6. Dubai - Yoga

  © Dave and Les Jacobs/Getty Images/Blend Images  

The augmented reality of life in Dubai’s air-conditioned cityscape may leave you in need of some mental readjustment. If so, consider stretching out to the voluntary Friends of Yoga organisation, which runs free yoga classes every day at 5.30 am and 7.30 pm at 13 locations around the UAE, including Deira Creek, Bur Dubai Creek, Zabeel Park, JLT Park and Internet City.

7. Dublin - Irish Museum of Modern Art

  © Gabriela Insuratelu/Shutterstock  

A former hospital, the building that now nurses Ireland’s premier collection of modern art was founded in 1684. The structure was based on Les Invalides in Paris, which helps to explain the formal facade and elegant courtyard, both completely incongruous with the current contents: 3500 artworks by Irish and international artists, including a tableau of fruit made from wet toilet paper.

8. London - Royal Festival Hall

© Helen Cathcart/Lonely Planet This annual series of free events hijacks the South Bank of the River Thames for four months of summer action including everything from live music and fringe theater performances to children’s entertainment and screenings of flicks in the Scoop – a 1000-seat concrete amphitheater near Tower Bridge. The big screen on site broadcasts major sporting events such as Wimbledon and the Tour de France. Events take place all year round along the South Bank, which is also the atmospheric location for a Christmas market.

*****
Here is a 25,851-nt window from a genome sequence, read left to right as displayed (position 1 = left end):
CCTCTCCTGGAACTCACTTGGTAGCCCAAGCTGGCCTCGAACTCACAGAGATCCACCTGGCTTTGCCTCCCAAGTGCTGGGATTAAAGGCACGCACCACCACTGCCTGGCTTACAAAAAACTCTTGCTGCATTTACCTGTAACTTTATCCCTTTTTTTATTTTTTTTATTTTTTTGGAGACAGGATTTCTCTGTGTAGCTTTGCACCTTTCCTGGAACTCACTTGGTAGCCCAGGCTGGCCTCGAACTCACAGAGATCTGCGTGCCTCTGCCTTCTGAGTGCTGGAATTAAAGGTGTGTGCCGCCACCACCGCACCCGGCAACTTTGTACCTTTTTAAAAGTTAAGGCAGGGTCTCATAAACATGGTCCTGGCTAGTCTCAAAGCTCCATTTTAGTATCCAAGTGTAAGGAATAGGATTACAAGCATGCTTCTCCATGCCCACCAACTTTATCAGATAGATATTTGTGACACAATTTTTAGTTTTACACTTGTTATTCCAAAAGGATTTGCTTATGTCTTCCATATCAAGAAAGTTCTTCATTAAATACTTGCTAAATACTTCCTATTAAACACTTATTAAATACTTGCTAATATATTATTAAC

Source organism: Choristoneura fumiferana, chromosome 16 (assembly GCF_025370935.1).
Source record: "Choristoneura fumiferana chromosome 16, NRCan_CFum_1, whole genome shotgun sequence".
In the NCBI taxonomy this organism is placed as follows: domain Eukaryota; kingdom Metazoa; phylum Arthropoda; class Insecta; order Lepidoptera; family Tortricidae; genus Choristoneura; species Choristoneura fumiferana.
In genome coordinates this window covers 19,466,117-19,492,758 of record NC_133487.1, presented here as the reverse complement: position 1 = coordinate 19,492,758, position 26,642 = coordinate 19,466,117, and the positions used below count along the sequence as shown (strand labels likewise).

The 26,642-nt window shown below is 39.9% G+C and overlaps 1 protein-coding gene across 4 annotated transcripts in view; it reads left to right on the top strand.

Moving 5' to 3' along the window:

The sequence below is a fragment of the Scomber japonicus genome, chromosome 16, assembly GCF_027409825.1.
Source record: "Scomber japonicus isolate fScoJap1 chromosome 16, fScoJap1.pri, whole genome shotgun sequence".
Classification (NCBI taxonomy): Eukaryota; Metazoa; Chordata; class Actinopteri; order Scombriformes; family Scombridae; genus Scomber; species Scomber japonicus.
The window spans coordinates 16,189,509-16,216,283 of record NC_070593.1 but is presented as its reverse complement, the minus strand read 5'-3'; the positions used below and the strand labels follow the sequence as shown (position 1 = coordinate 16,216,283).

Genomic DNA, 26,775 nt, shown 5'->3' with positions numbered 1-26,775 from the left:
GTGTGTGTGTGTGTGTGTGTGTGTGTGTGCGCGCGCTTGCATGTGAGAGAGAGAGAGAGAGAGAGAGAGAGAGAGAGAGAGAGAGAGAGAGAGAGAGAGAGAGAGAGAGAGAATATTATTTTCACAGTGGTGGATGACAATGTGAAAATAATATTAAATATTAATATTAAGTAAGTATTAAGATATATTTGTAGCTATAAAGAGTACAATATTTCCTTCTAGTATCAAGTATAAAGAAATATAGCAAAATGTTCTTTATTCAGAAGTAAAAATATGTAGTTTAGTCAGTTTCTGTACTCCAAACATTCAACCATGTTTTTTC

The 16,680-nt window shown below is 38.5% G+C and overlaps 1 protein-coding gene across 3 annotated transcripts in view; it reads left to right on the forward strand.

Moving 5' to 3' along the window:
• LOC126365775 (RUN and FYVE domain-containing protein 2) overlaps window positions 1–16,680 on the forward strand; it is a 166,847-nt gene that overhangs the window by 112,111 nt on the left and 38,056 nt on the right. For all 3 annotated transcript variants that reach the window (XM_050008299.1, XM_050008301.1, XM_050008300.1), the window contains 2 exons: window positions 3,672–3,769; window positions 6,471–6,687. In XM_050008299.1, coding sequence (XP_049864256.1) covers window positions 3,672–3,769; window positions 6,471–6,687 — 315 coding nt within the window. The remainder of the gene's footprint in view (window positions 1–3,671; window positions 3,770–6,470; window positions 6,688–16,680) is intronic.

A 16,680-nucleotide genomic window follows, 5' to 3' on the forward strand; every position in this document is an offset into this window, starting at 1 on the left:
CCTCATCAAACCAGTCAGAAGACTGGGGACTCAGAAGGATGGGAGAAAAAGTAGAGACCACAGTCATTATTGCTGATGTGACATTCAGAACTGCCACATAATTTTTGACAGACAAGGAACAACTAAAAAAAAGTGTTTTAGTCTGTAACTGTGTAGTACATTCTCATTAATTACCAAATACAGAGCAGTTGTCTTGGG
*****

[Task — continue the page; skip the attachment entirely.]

9. Marrakesh - Djemaa el-Fna

  © Michael Heffernan/Lonely Planet  

Djemaa el-Fna (‘Assembly of the Dead’) is Morocco’s largest and best-known public square. It’s listed by UNESCO for its Intangible Cultural Heritage of Humanity. Created as a site for public executions in AD 1050, it is now filled by day with snake charmers, magicians and orange juice vendors. At night, add street-food hawkers, musicians, storytellers, healers, dancers and peddlers. People-watching doesn’t get any better.

10. New York - Brooklyn Flea

© littleny/Shutterstock When the weekend arrives, head to Brooklyn to experience one of the best markets in the whole city. More than 100 vendors ply their wares here, with plenty of treasures on offer from the past and the present. You’ll find everything from records to 1930s posters, vintage clothing, jewellery, homeware, artwork, antique collectibles and craft items.

11. Paris - Gardens of Versailles

  © Pete Seaward/Lonely Planet